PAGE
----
The Evolving Military Balance in the Korean Peninsula and Northeast Asia describes the strategy, force deployments, and the military balance in potential current and future scenarios involving the Democratic People’s Republic of Korea, Republic of Korea, People’s Republic of China, Japan, and the United States. The analysis in these volumes shows how tensions between the Koreasand the potential involvement of the China, Japan, Russia, and the United Statescreate a nearly open-ended spectrum of possible conflicts. These range from posturing and threats (“wars of intimidation”) to a major conventional conflict on the Korean Peninsula to intervention by outside powers like the United States and China to the extreme of nuclear conflict. The analysis shows that the Korean balance is sharply affected by the uncertain mix of cooperation and competition between the United States and China. The U.S. rebalancing of its forces to Asia and the steady modernization of Chinese forces, in particular the growth of Chinese sea-air-missile capabilities, affect the balance in the Koreas and Northeast Asia. They also raise the possibility of far more intense conflicts that could extend far beyond the boundaries of the Koreas.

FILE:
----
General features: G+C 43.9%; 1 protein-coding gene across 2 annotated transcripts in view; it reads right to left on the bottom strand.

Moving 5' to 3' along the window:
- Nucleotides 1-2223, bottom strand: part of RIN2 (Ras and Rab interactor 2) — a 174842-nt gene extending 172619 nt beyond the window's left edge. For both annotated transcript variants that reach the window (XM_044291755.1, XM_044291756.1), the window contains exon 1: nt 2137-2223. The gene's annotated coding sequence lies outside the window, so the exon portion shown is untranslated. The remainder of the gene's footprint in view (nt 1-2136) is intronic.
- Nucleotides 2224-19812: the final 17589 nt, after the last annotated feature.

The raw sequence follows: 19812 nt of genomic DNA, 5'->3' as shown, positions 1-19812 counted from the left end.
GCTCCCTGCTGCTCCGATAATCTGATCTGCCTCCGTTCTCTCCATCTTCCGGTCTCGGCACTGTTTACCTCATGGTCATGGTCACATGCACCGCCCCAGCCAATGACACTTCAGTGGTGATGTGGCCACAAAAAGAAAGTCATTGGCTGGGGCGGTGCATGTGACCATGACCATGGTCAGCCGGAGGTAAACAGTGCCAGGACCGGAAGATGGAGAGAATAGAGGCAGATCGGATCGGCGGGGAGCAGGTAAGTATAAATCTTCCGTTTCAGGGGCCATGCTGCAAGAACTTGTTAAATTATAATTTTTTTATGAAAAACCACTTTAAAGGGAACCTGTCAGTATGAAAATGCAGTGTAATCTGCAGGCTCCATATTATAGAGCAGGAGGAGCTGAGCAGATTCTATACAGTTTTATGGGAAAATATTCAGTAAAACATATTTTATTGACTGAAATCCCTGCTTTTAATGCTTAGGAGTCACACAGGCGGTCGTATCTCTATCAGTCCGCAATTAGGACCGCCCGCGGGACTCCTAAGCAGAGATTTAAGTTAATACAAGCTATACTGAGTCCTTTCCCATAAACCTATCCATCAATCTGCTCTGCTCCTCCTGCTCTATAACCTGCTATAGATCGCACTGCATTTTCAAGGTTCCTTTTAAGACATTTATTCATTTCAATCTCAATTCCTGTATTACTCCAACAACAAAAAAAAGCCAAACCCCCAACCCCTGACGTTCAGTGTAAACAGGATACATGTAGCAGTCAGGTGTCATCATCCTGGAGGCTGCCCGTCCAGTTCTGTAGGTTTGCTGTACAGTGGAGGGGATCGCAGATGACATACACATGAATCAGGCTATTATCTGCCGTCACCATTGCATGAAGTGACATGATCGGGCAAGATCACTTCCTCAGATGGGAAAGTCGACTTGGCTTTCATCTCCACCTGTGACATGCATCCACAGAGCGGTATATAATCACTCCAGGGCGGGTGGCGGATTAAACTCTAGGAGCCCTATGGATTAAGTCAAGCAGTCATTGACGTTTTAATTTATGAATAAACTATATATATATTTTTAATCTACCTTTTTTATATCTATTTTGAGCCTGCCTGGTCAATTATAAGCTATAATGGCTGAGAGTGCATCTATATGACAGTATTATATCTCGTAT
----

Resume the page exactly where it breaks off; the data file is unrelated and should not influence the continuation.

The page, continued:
About the Author
Anthony H. Cordesman holds the Arleigh A. Burke Chair in Strategy at CSIS. During his time at CSIS, he has authored over 75 books and reports.
Ashley Hess was a research intern with the Burke Chair at CSIS.